The Exoplanet Light Visible Spectrometer (ELVIS) incorporated into the Twinkle instrumentation is an adapted version of the Ultraviolet and Visible Spectrometer (UVIS) flown on the ExoMars Trace Gas Orbiter. By modifying the grating and its coatings, the optimum spectral range of the instrument will be changed from 0.2 – 0.6 μm to 0.4 – 1 μm [51] with a resolving power R∼250. Twinkle’s infrared spectrometers will provide R∼250 for λ < 2.42 μm and R∼60 for λ < 2.42μm [70].

The light entering Twinkle’s telescope will be directed through three entrance slits as it is focused onto the instrumentation. Figure 1 shows the expected angular sizes of Twinkle’s slits for each spectral band. Lenses produce several spectra on the detector, with the spectrum from the star slit in the centre and with three spectra from the background slits on either side [70]. The background slits are utilised to provide spectra of the sky close to the star, permitting subtraction of background light from the planet/star spectra.

Fig. 1
figure 1

Angular sizes of Twinkle’s star and background slits. Whilst slit sizes are each to scale, the separation between them is not

For exoplanet observations the cadence will vary depending upon the brightness of the host star. For bright targets, such as 55 Cnc, exposure times of ∼1 second are required to avoid detector saturation whilst for fainter targets (e.g. GJ 1214) the cadence of Twinkle observations would be of the order of several minutes.


Here we take the Twinkle design as discussed in [31, 51], and [70]. Twinkle is currently entering a Phase B design review and thus the technical specifications may change. An updated analysis will be published when the design is finalised.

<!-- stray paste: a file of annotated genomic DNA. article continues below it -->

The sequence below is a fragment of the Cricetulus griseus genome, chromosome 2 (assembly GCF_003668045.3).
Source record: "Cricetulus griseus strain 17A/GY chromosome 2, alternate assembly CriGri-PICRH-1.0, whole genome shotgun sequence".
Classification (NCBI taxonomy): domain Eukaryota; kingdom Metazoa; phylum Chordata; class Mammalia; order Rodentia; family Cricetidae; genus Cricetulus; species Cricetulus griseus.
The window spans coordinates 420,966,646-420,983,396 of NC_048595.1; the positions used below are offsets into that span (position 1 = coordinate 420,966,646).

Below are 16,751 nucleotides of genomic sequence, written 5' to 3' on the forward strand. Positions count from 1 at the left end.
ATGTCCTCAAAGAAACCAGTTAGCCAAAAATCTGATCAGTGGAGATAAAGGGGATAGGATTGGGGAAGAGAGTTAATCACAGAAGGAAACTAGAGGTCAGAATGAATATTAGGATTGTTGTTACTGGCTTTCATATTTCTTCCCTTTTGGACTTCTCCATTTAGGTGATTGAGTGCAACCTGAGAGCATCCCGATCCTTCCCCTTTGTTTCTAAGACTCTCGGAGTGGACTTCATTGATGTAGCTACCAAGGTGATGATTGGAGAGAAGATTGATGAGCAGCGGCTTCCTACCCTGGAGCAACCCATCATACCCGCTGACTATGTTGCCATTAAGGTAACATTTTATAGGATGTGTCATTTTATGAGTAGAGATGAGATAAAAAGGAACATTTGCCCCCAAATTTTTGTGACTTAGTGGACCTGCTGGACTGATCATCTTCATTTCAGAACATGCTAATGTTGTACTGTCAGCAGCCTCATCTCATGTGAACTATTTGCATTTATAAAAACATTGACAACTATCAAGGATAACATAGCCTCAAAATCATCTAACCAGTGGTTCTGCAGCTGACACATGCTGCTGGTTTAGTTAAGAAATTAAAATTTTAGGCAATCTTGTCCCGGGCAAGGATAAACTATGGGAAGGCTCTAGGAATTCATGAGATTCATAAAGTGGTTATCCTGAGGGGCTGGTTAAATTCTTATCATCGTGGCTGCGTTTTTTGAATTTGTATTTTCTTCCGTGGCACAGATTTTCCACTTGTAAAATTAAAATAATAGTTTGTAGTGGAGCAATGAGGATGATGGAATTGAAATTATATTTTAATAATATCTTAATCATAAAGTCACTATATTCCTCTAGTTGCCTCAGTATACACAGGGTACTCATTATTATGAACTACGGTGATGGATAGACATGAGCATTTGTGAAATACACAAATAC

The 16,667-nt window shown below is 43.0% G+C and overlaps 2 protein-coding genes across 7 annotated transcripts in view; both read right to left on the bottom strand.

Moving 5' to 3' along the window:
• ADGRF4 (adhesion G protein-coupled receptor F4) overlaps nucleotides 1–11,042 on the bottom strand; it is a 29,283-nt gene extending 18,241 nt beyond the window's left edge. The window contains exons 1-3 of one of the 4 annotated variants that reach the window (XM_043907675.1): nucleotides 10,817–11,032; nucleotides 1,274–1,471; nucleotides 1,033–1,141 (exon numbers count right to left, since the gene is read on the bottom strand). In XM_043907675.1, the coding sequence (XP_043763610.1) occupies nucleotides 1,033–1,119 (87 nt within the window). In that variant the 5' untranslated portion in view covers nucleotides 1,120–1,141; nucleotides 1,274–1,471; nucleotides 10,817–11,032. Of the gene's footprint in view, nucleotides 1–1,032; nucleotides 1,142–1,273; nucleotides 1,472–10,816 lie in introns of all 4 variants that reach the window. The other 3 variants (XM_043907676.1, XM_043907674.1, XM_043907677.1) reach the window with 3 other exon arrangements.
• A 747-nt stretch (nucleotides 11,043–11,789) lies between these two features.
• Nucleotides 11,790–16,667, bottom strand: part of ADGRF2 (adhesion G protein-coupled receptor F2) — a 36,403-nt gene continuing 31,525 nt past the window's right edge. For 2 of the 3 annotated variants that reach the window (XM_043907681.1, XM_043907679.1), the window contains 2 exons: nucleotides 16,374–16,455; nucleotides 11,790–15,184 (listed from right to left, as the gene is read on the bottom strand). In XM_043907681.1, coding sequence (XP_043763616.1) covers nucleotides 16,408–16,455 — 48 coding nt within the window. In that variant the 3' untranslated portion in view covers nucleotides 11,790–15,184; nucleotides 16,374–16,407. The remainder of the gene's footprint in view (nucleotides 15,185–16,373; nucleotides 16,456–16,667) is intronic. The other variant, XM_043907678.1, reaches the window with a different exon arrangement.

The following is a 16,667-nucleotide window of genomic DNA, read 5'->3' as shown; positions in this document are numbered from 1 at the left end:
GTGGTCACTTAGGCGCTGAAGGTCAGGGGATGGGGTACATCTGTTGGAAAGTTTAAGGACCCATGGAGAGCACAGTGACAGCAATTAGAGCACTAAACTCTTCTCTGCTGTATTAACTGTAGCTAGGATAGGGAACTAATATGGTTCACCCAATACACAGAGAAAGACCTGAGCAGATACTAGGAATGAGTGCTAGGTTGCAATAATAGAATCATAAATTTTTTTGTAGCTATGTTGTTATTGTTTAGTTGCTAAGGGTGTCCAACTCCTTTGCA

Twinkle field of regard

Twinkle’s field of regard, the region of sky in which it can be pointed, is a cone, centred on the anti-sun vector and extending to ± 40 from the ecliptic plane. This field may be extended to up to 60 for a limited number of targets. Twinkle’s sky visibility is therefore similar to that of CHEOPS [13] but is in contrast to TESS [48], JWST [22] and ARIEL [61], all of which have continuous coverage around the ecliptic poles and a partial visibility of the whole sky at lower latitudes. Here, we compare Twinkle’s 40 field of regard to the celestial coordinates of planet-hosting stars to determine the number of known and predicted targets within Twinkle’s view.

Due to Twinkle’s low Earth orbit it will not always be possible to view the transits (or eclipses) in their entirety; instead, partial transits (or eclipses) will often be observed. For instance, Fig. 2 shows modelled light curves for observations of all observable transits of WASP-127b during the year 2021; this includes 12 complete transits along with 6 partial transits. The radiometric model used here calculates the SNR achieved based upon observing a full transit or occultation. A follow-up paper will assess the impact of Earth obscuration and the subsequent effect on the number of potentially observable targets. It should be noted that exoplanet observations with Hubble are similarly restricted by Earth obscuration and that these partial transits will also occur for observations with CHEOPS.

Fig. 2
figure 2

Modelled observations of partial and full transits of WASP-127 b in channel 1 at R = 250 for 2021. Of the 18 available transits in 2021, 12 of them can be observed by Twinkle in their entirety. The assumed stellar and planetary parameters are: RA = 160.56, Dec = − 3.84, R = 1.39 R, T = 5650 K, Stellar K Mag = 8.64, RP = 15.03 R, TP = 1533 K, Period = 4.18 days

Observing techniques